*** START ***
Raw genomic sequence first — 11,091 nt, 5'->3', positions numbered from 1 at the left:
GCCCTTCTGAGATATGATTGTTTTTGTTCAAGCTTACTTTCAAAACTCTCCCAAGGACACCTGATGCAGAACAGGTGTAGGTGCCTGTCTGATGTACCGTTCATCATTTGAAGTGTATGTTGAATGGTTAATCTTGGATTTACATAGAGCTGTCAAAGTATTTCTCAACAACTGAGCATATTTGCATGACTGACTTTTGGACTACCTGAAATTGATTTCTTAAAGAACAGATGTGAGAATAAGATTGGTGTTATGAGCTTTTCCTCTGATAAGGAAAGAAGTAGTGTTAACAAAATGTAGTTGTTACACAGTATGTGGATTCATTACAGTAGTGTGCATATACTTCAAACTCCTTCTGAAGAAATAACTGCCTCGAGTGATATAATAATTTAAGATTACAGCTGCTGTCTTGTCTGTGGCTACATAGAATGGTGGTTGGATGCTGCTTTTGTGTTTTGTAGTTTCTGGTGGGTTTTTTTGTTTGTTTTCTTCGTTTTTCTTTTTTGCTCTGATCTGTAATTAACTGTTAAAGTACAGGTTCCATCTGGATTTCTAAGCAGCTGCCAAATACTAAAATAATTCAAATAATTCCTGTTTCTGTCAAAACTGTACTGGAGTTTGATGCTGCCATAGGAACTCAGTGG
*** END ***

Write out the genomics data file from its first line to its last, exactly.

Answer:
Raw genomic sequence first — 11,091 nt, 5'->3', positions numbered from 1 at the left:
GCCCTTCTGAGATATGATTGTTTTTGTTCAAGCTTACTTTCAAAACTCTCCCAAGGACACCTGATGCAGAACAGGTGTAGGTGCCTGTCTGATGTACCGTTCATCATTTGAAGTGTATGTTGAATGGTTAATCTTGGATTTACATAGAGCTGTCAAAGTATTTCTCAACAACTGAGCATATTTGCATGACTGACTTTTGGACTACCTGAAATTGATTTCTTAAAGAACAGATGTGAGAATAAGATTGGTGTTATGAGCTTTTCCTCTGATAAGGAAAGAAGTAGTGTTAACAAAATGTAGTTGTTACACAGTATGTGGATTCATTACAGTAGTGTGCATATACTTCAAACTCCTTCTGAAGAAATAACTGCCTCGAGTGATATAATAATTTAAGATTACAGCTGCTGTCTTGTCTGTGGCTACATAGAATGGTGGTTGGATGCTGCTTTTGTGTTTTGTAGTTTCTGGTGGGTTTTTTTGTTTGTTTTCTTCGTTTTTCTTTTTTGCTCTGATCTGTAATTAACTGTTAAAGTACAGGTTCCATCTGGATTTCTAAGCAGCTGCCAAATACTAAAATAATTCAAATAATTCCTGTTTCTGTCAAAACTGTACTGGAGTTTGATGCTGCCATAGGAACTCAGTGG